Gold and Revolution
Approximately 20,000 Mexican miners entered California during the Period of rapid migration to California after the discovery of gold from 1848-1855, leading to exponential increases in population and economic growth in the region. However, migration from Mexico was minimal during most of the 1800s.
During the 1870s and 1880s the American West grew economically with the expansion of the railroads, and so did the demand for laborers. During this time, restrictive immigration laws dramatically reduced the numbers of laborers from Asian nations, so U.S. employers began to look to Mexico to fill a rising demand for labor in basic industries including agriculture, mining, construction and transportation.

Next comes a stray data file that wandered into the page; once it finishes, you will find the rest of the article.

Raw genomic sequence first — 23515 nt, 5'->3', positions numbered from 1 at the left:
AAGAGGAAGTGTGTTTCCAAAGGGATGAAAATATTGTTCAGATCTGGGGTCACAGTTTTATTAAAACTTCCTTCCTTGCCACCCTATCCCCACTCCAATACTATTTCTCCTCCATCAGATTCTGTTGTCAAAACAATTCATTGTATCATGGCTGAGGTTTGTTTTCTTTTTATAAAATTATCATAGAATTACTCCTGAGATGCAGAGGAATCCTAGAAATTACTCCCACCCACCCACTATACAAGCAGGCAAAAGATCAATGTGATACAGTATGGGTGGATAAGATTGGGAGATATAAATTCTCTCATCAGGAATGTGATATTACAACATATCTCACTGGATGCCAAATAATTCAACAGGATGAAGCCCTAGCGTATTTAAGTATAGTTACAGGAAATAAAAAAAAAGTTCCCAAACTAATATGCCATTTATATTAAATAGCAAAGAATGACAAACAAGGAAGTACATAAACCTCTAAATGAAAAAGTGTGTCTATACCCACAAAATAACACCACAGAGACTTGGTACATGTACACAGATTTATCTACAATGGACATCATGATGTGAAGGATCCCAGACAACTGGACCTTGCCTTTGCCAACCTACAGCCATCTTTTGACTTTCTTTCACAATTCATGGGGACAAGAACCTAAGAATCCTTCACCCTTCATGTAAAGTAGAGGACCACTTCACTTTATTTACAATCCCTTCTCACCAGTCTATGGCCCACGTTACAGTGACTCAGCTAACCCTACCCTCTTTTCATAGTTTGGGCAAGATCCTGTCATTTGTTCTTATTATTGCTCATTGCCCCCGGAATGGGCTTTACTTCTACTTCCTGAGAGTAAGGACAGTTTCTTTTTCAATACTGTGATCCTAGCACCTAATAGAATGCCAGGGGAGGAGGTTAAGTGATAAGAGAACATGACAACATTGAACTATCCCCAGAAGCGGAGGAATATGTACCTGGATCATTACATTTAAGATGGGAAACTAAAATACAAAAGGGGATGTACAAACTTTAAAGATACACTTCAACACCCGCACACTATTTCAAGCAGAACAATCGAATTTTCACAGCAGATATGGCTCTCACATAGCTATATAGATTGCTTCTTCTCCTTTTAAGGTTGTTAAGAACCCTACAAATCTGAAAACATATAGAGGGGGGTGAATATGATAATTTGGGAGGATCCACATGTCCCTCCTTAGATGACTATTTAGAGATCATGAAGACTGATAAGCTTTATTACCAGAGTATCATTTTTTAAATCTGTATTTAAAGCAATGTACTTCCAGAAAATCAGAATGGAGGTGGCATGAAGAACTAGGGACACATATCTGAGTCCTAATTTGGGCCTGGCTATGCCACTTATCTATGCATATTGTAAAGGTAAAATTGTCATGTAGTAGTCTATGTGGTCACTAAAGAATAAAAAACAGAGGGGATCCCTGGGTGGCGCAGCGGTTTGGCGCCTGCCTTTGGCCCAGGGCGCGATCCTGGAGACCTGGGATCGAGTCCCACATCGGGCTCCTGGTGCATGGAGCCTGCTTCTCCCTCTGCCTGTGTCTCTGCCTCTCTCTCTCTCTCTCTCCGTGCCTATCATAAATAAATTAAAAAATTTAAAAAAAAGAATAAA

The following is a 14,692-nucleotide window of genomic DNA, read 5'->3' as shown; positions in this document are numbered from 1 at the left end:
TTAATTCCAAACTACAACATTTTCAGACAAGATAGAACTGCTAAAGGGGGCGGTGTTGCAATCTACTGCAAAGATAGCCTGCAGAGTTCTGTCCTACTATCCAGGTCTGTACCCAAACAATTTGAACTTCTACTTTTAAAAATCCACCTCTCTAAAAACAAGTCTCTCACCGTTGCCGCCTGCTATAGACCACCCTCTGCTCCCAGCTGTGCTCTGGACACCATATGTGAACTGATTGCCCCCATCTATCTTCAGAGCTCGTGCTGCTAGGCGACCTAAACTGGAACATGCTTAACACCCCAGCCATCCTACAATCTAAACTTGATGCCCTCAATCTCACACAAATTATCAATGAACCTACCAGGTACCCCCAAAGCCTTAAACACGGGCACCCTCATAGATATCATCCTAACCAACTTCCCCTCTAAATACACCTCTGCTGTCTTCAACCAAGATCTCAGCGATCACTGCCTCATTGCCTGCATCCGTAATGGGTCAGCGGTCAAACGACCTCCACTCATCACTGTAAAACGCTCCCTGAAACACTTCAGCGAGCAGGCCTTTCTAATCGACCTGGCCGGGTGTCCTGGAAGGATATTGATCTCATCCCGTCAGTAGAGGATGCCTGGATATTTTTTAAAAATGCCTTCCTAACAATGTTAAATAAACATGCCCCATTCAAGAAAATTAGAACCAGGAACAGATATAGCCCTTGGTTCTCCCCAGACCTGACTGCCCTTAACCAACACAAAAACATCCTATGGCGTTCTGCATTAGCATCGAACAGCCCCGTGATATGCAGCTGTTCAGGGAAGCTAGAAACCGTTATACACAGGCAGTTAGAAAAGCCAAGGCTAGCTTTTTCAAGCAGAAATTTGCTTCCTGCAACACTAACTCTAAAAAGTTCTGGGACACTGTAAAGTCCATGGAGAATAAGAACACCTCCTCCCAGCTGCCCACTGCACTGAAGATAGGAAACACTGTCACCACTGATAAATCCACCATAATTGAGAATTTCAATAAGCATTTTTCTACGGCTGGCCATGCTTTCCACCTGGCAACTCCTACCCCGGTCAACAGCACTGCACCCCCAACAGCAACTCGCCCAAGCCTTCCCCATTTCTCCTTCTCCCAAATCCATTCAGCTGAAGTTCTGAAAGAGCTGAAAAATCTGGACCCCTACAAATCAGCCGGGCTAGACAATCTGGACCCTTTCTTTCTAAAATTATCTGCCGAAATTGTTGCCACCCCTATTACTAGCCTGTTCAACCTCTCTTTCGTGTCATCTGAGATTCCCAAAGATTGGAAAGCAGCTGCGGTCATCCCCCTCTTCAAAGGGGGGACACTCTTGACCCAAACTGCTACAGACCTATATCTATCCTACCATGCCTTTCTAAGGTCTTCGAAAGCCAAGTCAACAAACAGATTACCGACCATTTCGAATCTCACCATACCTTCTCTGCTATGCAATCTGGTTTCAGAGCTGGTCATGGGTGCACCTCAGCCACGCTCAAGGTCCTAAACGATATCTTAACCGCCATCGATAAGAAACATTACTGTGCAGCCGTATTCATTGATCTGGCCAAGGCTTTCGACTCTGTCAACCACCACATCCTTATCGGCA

By 1900, an estimated 100,000 Mexicans had migrated to the U.S. The outbreak of the Mexican Revolution in 1910 caused more movement of people within Mexico and eventually across the border, a trend that continued into the 1930s.